Last year I took on the challenge of the first-ever Local History Advent Calendar! For 24 days in a row, I presented random historical tidbits I’d collected over the previous year and presented them in the form of “treats” for my 2018 Local History Advent Calendar. This year, the “Heart of Mount Pleasant” was number 1 on Heritage Vancouver’s Top 10 Watch List for 2019. So I decided to choose Mount Pleasant as the theme for the Vanalogue Local History Advent Calendar for 2019. Each day you can “open” a new historical treat. Think of them as holiday cocktail party fodder – 24 facts about Mount Pleasant history that can be used as conversation starters at your next social event.
Day 1 of the LHAC 2019 featured the Mount Pleasant Streetcar Barns and its resident janitor cat ‘Toots‘. The car barns were bounded by Main Street on the east and Quebec Street on the west, between 13th and 14th Avenues . The building was two-tiered to compensate for the grade of the property at the Main St side vs the Quebec Street side. Cars could enter and exit at grade from both sides. For 46 years, from 1906 to 1952, street cars would start and end their routes from that location.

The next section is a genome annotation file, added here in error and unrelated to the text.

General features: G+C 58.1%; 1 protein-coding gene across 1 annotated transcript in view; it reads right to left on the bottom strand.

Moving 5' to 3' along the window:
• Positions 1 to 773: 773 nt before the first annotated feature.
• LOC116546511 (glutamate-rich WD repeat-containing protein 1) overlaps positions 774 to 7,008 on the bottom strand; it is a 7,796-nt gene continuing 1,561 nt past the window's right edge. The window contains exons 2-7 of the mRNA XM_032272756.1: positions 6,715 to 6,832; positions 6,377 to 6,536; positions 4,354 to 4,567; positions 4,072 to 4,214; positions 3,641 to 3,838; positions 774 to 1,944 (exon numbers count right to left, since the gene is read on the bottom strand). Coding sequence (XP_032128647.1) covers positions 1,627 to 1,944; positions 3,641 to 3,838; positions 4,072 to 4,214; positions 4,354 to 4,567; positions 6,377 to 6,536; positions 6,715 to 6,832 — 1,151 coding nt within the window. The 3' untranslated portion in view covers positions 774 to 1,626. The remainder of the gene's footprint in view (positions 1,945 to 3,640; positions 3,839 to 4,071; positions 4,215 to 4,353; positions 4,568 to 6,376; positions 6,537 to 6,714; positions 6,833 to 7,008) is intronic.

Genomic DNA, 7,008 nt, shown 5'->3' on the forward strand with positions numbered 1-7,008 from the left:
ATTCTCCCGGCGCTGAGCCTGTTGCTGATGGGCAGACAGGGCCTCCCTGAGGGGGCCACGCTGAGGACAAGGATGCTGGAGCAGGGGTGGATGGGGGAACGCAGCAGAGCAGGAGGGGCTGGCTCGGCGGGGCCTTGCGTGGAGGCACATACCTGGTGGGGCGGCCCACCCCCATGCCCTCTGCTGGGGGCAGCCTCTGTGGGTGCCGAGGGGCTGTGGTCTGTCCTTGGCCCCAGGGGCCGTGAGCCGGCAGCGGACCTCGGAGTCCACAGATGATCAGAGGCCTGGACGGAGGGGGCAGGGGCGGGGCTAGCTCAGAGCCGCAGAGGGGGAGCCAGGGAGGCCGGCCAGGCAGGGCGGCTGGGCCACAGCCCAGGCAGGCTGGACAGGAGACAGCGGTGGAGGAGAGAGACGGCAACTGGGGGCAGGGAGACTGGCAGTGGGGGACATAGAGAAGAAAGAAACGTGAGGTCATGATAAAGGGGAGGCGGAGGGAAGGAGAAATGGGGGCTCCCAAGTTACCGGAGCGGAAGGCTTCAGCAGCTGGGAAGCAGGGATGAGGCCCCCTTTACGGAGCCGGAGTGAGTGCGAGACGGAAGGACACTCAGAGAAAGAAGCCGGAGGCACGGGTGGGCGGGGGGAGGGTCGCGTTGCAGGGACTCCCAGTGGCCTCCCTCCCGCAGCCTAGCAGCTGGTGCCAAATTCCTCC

For 10 years starting in 1945, the entire transit system was converted from streetcars to trolley buses – the campaign was called “Rails to Rubber“. In 1952, the ‘Fairview Beltline’ was transferred from streetcar to bus and the Mount Pleasant car barns were closed. The land was eventually sold and a series of supermarkets, starting with the Dominion Store, have occupied the site ever since.
But you can still see evidence of this part of Mount Pleasant’s history on Quebec Street between 13th and 12th Avenues (just south of the Fire Hall). A portion of streetcar rails, like a scar on the landscape, can be seen on Quebec street near the former site of the Mount Pleasant carbarns.
In his novel, All the Pretty Horses, Cormac McCarthy wrote, “Scars have the strange power to remind us that our past is real.” We should similarly appreciate urban landscape scars like those of the Mount Pleasant streetcar line. These historic “scars” on our city’s landscape form part of the history of Vancouver; as such they should be shown and celebrated rather than hidden.